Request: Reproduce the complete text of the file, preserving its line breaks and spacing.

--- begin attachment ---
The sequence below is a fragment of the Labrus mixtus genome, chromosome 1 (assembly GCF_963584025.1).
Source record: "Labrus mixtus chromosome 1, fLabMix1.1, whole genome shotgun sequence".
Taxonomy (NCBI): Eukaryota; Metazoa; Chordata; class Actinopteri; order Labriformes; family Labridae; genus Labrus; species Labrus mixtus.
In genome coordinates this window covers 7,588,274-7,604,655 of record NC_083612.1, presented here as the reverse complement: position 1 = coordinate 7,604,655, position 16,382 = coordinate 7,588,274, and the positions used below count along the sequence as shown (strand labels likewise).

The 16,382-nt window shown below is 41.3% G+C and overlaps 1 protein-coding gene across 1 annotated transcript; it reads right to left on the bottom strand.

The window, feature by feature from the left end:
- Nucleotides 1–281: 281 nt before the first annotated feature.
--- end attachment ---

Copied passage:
The sequence below is a fragment of the Labrus mixtus genome, chromosome 1 (assembly GCF_963584025.1).
Source record: "Labrus mixtus chromosome 1, fLabMix1.1, whole genome shotgun sequence".
Taxonomy (NCBI): Eukaryota; Metazoa; Chordata; class Actinopteri; order Labriformes; family Labridae; genus Labrus; species Labrus mixtus.
In genome coordinates this window covers 7,588,274-7,604,655 of record NC_083612.1, presented here as the reverse complement: position 1 = coordinate 7,604,655, position 16,382 = coordinate 7,588,274, and the positions used below count along the sequence as shown (strand labels likewise).

The 16,382-nt window shown below is 41.3% G+C and overlaps 1 protein-coding gene across 1 annotated transcript; it reads right to left on the bottom strand.

The window, feature by feature from the left end:
- Nucleotides 1–281: 281 nt before the first annotated feature.